April is Irritable Bowel Syndrome Awareness Month.
Shawn was 10. On a family vacation in Mexico, he accidentally swallowed contaminated water while swimming in a chlorinated pool and became critically ill. He recovered, but soon developed IBS. Now an adult IBS advocate for many years, he says, “In those days, no one had a clue about IBS… Since the good doctors couldn't figure it out, I was sent for therapy and put on librium and told it was psychosomatic… I struggled for years through school… trying to explain to friends why I was in pain a lot and could not do things… My parents were very supportive and my mom is a nurse… However, … she could not help and I could see that in her eyes while I laid there in complete agony…” After decades of searching for answers, Shawn was helped greatly by a gut-directed hypnotherapy home course, but IBS still remains. (excerpted with Shawn’s permission)
What IBS is
* IBS is the most common functional gastrointestinal disorder, affecting 10-20% of the population. That’s more common than diabetes. “Functional” means it affects the function of the colon without showing obvious structural, organic or metabolic problems. IBS is more common in women than men, but affects boys and girls equally.
*The hallmark symptoms of IBS are chronic or recurring abdominal pain or discomfort and changes in frequency and/or appearance of stools. Usually the pain or discomfort improves after a bowel movement. There may be other GI or non-GI symptoms that vary from person to person, but fever, bleeding or weight loss unrelated to eating less aren’t IBS symptoms.
*The causes of IBS are complex and incompletely understood, but research has established abnormalities in how the brain and digestive tract communicate, how the brain processes pain and how the colon moves. Many other factors are being actively studied. Some children have genetic relatives with IBS or a related chronic condition like fibromyalgia or chronic fatigue syndrome. Post-infectious IBS after illness or exposure to contaminated food or water is also a high risk, but many children and adults develop IBS with no known risk factors.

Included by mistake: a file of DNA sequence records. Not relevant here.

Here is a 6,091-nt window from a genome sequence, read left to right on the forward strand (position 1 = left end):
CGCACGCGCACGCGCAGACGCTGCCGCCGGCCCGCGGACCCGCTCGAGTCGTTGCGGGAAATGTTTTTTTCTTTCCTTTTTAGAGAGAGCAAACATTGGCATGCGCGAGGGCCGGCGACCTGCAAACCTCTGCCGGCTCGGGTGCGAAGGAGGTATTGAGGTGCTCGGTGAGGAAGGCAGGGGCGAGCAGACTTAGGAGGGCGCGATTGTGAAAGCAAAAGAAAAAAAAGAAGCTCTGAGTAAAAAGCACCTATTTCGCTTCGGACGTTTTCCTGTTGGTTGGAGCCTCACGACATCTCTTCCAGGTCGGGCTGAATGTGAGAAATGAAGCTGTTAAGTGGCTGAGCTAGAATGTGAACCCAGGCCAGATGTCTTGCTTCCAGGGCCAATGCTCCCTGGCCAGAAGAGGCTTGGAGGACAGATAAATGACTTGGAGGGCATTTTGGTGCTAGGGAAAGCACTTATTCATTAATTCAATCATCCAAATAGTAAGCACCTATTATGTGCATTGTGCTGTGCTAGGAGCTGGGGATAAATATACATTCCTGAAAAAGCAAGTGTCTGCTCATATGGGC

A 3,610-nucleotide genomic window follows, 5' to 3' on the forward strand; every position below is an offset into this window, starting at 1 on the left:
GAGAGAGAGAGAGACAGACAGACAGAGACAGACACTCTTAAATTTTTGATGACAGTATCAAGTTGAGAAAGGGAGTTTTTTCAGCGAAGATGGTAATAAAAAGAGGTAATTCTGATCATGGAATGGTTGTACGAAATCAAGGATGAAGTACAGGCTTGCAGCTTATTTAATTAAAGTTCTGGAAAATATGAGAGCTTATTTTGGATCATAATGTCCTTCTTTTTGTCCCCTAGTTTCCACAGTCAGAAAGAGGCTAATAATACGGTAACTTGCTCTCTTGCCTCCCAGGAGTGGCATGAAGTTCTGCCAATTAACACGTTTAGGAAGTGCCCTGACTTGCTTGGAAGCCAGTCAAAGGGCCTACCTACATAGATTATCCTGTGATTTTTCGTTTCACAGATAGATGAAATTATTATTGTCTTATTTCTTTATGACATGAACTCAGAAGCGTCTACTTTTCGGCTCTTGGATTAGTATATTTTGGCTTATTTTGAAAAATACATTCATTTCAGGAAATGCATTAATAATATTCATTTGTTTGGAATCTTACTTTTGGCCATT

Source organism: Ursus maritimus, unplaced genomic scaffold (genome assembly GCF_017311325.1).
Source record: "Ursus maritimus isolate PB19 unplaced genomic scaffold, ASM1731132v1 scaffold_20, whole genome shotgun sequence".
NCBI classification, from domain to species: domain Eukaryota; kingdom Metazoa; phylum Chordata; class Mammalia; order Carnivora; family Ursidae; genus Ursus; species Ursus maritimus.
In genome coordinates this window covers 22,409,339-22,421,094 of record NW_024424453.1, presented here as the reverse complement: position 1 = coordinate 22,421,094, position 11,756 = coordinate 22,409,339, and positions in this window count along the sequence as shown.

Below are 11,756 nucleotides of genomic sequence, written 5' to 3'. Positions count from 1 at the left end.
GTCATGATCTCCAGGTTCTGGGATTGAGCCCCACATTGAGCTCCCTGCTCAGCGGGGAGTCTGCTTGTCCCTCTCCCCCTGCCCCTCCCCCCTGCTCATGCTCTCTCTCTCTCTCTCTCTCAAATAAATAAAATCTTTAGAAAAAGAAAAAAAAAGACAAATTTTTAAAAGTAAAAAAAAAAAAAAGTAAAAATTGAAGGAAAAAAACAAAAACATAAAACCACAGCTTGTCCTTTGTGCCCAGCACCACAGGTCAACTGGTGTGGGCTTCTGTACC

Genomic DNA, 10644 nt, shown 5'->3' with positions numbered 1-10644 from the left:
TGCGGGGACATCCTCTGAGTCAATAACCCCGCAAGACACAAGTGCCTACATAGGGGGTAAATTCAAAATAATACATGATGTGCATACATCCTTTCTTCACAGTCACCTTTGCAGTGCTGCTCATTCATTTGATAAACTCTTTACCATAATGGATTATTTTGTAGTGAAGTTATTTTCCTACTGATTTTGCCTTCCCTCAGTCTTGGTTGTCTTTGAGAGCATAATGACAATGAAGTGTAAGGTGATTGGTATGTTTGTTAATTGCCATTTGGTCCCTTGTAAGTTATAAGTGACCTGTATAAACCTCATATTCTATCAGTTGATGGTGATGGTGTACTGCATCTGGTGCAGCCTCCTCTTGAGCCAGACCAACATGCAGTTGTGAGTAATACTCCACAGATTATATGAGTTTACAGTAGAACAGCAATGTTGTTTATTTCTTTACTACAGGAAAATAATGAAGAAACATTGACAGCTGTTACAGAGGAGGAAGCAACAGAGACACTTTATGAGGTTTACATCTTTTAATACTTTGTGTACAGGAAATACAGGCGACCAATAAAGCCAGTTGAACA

*IBS is not the same thing as inflammatory bowel disease, food intolerances or allergies. It’s not life threatening and doesn’t increase the risk of cancer. It’s been found all over the world in every culture and ethnic group for generations and isn’t a modern fad or catchall label. While diet and stress may affect symptoms to varying extents for each individual, they don’t cause IBS.
If you think your child may have IBS:
*Please see a doctor. Many other conditions have some similar symptoms.
*Depending on your child’s symptoms, any family history of Crohn’s, colitis, celiac disease, etc, the doctor may order tests to rule out other conditions. However, there’s currently no test for IBS. The international diagnostic standard, called the Rome III criteria, is based on symptoms and is considered highly accurate if used correctly. IBS experts now discourage a lot of testing in most cases because it can be costly, time consuming, invasive, stressful and with IBS, all tests will be normal. The overwhelming odds are that a Rome III diagnosis is correct. If your doctor doesn’t know what Rome III is, find another doctor. A pediatric functional GI specialist is ideal, but they’re rare. A knowledgeable pediatrician or general gastroenterologist may be able to manage your child’s needs well. Studies show that people with IBS tend to do better with health providers they trust to work with them and take their concerns seriously.